Greinke Extended

Alternate title: Exalt to the heavens! The Royals got one right.

The news broke early today that Zack Greinke had signed to a four-year extension, buying out a pair of arbitration and free agency years each. Unsure of when the financial details would be leaked, I went ahead and started out sketching out the projection for Greinke’s value.

The first, and hardest step, in pitcher evaluation is settling on a projection for him. As per my usual course of action, I sampled a couple different systems, notably CHONE and Marcel and then threw in some looks on his past xFIPs and tRA* values. Greinke is one of the more rather difficult cases to project because his playing time has been all over the map, but not completely due to physical injuries. How do we project his innings pitched going forward? Do we apply the same sort of emotional/mental risk as we normally do with physical injuries for other pitchers?

Luckily, CHONE and Marcel provide, based on the couple other areas that I surveyed as well, perfect bookends to what I consider the reasonable projections for Greinke going forward; Marcel being the most optimistic and CHONE the most pessimistic. The league average FIP was right near 4.40 in 2008, so assuming that the projection systems maintain that the league will repeat itself, I plugged the FIP and innings pitched estimates from CHONE (3.97 over 137 IP) and Marcel (3.67 over 160 IP) into the winning percentage formula that I noted in my review of Brian Fuentes.

The resulting win totals were 3.5 wins out of Marcel and 2.5 out of CHONE. My own projection system for pitchers pegged Greinke at a tad over 3.0 wins itself so I feel pretty comfortable about the 2.5-3.5 range as a projection. Granted, I think that’s a projection with more possible room for upside than downside so the dollar figures are going to be a touch on the conservative side given that most systems are going to be skeptical about Greinke’s ability to log high-quality innings based on his years prior to 2008.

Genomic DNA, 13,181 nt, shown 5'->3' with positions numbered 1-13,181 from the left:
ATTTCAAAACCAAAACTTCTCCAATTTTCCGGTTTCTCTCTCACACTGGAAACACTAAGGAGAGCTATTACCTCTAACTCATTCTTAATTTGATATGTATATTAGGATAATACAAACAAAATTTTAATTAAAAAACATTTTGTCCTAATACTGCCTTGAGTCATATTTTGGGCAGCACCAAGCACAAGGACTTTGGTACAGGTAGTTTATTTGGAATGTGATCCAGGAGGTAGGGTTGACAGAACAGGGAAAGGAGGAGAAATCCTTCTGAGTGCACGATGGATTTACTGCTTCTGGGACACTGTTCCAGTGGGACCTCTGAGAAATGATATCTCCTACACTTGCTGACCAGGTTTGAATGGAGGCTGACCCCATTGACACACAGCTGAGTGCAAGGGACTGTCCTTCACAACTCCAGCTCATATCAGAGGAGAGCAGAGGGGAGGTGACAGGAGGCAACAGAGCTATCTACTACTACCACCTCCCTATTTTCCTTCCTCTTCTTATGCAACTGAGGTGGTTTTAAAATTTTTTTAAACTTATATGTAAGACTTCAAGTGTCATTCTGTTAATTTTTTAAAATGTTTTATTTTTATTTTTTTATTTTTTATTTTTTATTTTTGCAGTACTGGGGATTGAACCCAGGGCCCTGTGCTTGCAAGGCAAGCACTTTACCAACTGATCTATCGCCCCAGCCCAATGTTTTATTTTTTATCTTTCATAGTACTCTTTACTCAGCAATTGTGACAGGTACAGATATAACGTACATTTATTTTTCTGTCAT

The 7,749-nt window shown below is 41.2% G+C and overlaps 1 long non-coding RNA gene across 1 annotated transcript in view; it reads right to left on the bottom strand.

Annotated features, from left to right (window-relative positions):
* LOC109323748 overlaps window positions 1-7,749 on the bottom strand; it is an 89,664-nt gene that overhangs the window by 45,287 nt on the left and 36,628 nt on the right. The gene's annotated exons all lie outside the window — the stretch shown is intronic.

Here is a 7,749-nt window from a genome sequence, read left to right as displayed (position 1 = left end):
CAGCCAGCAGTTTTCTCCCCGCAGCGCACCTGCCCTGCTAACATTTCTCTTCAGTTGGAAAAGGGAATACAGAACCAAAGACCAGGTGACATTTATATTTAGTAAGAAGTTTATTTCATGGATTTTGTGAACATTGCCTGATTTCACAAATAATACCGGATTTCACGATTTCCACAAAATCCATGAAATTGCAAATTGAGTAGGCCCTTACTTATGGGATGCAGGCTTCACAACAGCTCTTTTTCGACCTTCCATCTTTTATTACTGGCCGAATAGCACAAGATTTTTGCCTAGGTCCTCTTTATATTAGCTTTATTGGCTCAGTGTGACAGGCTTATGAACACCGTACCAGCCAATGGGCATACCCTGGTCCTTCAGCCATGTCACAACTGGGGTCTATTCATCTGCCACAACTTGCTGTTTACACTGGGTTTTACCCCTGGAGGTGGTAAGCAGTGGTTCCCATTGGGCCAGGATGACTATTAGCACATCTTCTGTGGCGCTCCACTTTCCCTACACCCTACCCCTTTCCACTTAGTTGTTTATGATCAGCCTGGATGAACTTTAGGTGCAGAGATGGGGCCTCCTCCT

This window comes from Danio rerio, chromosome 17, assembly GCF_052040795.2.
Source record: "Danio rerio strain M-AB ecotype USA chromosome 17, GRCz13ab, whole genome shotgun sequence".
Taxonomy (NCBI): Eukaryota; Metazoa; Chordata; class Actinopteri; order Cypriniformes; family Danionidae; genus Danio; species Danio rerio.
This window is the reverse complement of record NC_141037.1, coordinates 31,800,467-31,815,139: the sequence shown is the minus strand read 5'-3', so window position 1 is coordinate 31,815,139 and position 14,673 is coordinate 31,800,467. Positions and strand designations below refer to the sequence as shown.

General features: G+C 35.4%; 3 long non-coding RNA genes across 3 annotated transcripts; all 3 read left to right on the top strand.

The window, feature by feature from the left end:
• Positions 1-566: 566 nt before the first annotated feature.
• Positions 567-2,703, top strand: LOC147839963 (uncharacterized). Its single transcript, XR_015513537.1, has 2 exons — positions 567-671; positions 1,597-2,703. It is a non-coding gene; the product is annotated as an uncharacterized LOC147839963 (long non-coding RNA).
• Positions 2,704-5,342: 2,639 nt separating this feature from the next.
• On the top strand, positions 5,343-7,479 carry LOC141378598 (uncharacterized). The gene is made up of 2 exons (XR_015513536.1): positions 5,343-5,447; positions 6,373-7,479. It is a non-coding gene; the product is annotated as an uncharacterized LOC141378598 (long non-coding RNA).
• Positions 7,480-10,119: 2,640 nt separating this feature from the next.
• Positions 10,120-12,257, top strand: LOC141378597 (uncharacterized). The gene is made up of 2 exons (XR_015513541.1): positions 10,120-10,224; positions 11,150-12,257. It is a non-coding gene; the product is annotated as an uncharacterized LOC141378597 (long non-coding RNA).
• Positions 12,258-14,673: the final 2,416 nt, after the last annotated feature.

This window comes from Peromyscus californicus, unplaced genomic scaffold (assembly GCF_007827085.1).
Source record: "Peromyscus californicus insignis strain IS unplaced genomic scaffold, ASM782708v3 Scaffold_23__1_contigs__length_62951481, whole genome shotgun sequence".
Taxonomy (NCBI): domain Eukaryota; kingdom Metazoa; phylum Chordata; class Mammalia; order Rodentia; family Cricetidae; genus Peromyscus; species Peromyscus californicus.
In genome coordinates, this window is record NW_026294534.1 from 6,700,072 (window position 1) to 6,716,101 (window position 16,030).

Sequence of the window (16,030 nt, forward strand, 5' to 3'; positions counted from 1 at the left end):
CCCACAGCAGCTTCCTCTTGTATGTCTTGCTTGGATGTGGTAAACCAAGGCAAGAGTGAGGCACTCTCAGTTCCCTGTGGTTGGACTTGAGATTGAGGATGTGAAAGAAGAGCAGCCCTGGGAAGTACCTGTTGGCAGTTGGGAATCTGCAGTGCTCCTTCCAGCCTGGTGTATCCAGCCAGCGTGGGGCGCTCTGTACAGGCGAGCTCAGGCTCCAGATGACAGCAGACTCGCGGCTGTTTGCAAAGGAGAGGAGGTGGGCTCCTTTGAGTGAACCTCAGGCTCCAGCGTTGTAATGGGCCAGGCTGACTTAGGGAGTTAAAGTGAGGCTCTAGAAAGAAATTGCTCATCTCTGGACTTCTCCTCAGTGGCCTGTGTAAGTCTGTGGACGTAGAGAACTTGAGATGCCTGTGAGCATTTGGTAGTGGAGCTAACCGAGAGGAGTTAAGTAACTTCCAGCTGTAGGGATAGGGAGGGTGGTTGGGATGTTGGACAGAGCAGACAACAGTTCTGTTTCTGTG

Salaries have stagnated this offseason and so I have been maintaining the use of $4.5 million per win as the general cost to teams on the open market. It might turn out to be a bit higher or lower once the market wraps up, but I don’t think it’s hitting the $5 million market that many thought at the onset of the offseason. With those parameters, plus the known 40/60/80 breakdown for arbitration values, I arrived at a fair market payout of $34 million to $48 million.

That is a pretty big range, but remarkably the Royals came in close to the bottom rung of that, with the AP reporting that the contract is worth $38 million guaranteed. The Royals are paying Greinke like a sub-3 WAR pitcher and for someone of Greinke’s capability, that’s a steal. The trend continues of extensions through arbitration years being a boon for teams and free gent signings being a mostly bust.

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Matthew Carruth is a software engineer who has been fascinated with baseball statistics since age five. When not dissecting baseball, he is watching hockey or playing soccer.

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Thank God Moore got one right. We were due.